Russia TV Promoting Nuclear War Drills as U.S. Deploys Troops to Norway

FILE - In this file photo taken on Saturday, May 9, 2015, Iskander missile launchers are driven during the Victory Parade marking the 70th anniversary of the defeat of the Nazis in World War II, in Red Square in Moscow. The Russian military said Thursday Oct. 20, 2016 it conducted …
AP Photo/Alexander Zemlianichenko, file

While Russia enhances Cold War-era Soviet Union survival measures, nearly 330 American Marines prepare to deploy to Norway in January, boosting the U.S. military footprint in Europe, reportedly marking the first time a foreign military has been posted in the European country since World War II amid heightened tensions between Washington and Moscow.

Earlier this year, the Army announced plans to boost its presence by deploying armored brigade combat teams into Europe in early 2017. The Marines noted a presence in Norway would boost NATO’s ability to “rapidly aggregate and employ forces in Northern Europe.”

Norway shares a 122-mile-long border with Russia in the Arctic. U.S. troops will be stationed at a base in central Norway that is about 600 miles from that border and elsewhere in the European country, according to the Norwegian Defense Ministry, which officially announced the deployment Monday.

The Wall Street Journal (WSJ) notes that “commentators on state-dominated airwaves issued some of the shrillest anti-American rhetoric in years.”

“Russia is sick of America’s arrogant lies,” influential commentator Dmitry Kiselyov reportedly said this month after a Syrian peace plan collapsed.

WSJ reports:

Russian authorities have stepped up nuclear-war survival measures amid a showdown with Washington, dusting off Soviet-era civil-defense plans and upgrading bomb shelters in the biggest cities.

At the Kremlin’s Ministry of Emergency Situations, the Cold War is back.

The country recently held its biggest civil defense drills since the collapse of the U.S.S.R., with what officials said were 40 million people rehearsing a response to chemical and nuclear threats.

According to the Norwegian Defense Ministry, a rotational force of nearly 330 U.S. Marines will deploy to Norway at the beginning of next year, a move that will increase America’s military presence in Europe.

“The U.S. initiative to augment their training and exercises in Norway by locating a Marine Corps Rotational Force in Norway is highly welcome and will have positive implications for our already strong bilateral relationship,” declared Norwegian Defense Minister Ine Eriksen Soreide in a statement Monday.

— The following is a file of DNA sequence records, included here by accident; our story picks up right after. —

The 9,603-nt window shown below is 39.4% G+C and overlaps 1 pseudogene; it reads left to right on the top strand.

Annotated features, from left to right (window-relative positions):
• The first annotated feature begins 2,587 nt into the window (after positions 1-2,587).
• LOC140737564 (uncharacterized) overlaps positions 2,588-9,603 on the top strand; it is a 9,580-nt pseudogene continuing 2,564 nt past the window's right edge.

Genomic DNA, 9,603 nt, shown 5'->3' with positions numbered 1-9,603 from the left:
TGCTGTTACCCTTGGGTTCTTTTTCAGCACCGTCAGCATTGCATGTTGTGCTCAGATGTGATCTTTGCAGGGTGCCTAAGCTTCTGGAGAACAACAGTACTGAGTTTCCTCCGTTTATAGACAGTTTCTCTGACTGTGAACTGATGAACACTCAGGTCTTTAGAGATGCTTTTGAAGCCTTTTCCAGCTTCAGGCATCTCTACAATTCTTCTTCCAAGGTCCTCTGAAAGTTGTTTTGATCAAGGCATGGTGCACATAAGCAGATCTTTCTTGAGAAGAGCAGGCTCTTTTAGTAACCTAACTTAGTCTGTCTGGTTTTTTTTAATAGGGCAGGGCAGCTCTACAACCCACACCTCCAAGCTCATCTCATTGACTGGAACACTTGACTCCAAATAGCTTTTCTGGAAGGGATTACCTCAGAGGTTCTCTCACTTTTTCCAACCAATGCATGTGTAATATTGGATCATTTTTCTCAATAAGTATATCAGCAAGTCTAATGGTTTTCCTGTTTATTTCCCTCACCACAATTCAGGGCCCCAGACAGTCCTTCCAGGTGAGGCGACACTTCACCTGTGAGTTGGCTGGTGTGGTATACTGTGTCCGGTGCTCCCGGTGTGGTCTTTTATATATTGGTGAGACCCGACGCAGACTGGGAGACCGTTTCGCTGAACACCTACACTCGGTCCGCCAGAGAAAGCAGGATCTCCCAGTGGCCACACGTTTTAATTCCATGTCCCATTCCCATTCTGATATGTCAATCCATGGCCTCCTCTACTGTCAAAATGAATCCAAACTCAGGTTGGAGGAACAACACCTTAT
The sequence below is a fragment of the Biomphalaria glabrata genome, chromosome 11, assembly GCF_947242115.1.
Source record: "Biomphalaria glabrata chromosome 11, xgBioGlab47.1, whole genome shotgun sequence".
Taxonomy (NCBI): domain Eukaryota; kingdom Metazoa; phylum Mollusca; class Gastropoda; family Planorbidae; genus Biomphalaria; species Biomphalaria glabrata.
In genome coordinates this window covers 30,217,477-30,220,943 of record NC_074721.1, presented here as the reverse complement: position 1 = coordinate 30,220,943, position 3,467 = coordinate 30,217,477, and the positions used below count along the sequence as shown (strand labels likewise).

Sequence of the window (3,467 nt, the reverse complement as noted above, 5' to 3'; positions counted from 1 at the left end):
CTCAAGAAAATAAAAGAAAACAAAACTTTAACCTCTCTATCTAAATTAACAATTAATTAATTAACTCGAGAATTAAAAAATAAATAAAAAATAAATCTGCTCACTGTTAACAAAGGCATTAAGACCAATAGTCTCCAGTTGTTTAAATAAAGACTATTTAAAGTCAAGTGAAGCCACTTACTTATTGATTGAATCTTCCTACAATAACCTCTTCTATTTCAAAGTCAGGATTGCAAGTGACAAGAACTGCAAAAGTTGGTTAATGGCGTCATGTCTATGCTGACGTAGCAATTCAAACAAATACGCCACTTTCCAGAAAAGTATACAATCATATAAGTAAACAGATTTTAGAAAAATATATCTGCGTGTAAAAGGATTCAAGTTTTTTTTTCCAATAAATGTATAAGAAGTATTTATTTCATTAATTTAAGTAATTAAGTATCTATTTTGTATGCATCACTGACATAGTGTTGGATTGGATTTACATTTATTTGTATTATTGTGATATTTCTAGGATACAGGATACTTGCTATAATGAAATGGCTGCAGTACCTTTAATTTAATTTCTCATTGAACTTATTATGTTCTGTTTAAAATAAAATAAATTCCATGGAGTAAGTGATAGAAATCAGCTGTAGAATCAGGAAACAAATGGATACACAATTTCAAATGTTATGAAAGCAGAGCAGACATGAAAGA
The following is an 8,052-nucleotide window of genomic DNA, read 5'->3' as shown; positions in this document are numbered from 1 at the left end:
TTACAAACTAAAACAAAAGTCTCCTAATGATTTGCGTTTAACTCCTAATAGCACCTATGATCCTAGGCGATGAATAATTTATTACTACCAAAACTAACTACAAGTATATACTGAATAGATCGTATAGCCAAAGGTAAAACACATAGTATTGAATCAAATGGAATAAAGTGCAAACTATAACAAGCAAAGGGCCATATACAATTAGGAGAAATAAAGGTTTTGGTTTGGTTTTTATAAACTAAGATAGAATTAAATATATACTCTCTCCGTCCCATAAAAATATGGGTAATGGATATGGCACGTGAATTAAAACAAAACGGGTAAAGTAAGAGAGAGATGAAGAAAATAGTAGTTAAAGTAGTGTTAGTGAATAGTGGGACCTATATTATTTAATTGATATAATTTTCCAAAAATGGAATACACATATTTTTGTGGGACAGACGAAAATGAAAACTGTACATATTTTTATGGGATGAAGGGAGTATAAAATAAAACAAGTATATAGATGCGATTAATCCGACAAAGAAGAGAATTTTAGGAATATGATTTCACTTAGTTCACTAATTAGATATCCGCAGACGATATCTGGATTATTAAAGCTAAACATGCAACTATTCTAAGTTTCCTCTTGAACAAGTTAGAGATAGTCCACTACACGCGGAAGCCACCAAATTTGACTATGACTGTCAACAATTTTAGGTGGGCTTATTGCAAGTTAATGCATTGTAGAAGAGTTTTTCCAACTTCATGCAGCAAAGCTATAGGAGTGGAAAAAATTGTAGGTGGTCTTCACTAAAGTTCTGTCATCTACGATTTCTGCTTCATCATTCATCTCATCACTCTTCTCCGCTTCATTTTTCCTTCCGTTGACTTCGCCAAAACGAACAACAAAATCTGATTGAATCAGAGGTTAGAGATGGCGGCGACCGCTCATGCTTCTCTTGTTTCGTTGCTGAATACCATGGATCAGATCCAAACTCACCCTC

Norway’s defense ministry revealed that the American Marines will participate in exercises and training for a trial period at the the Vaernes military base in central Norway and elsewhere in the country.

Ultimately, Norwegian officials will decide whether to allow the deployment to continue beyond next year.

“Taking into account multiple statements made by Norwegian officials about the absence of threat from Russia to Norway, we would like to understand why Norway is so much willing to increase its military potential, in particular through the stationing of American forces in Vaernes,” said Maxime Gourov, spokesman for the Russian embassy in the Norwegian capital of Oslo, reports Agence France-Presse (AFP).

The U.S. troop increase in Europe comes as the administration of President Barack Obama has been confronting an increasingly aggressive Russia in Europe and Syria.

Following a mistaken U.S.-led coalition strike on Russian-backed Syrian troops loyal to dictator Bashar al-Assad last month, Russia’s Defense Ministry warned that the Kremlin’s aerial defense capabilities could shoot down any American plane that threatened its military.

There are plans to implement a fourfold increase in funding for the European Reassurance Initiative next year.

In the meantime, Russia is conducting nuclear war survival drills — upgrading shelters and testing gas masks.

“Videos of emergency workers deployed in hazmat suits or checking the ventilation in bomb shelters were prominently aired on television when the four days of drills were held across the country,” notes WSJ. “Students tried on gas masks and placed dummies on stretchers in school auditoriums.”

Andrey Mishchenko, deputy chief of Russia’s Ministry of Emergency Situations, noted that the Kremlin is also upgrading Moscow’s civil-defense plans.

“An inventory was taken in Moscow of the city’s underground spaces, in order to allow us to plan for sheltering 100% of the city’s population,” he said, according to state news agency RIA Novosti.

The rhetoric of an all-out war between the United States and Russia “reinforces Russians’ idea that their country is a superpower on par with the U.S.,” points out the Journal. “ It also offers a distraction from an economic recession and from President Vladimir Putin’s approval ratings, which have dipped from recent highs.”


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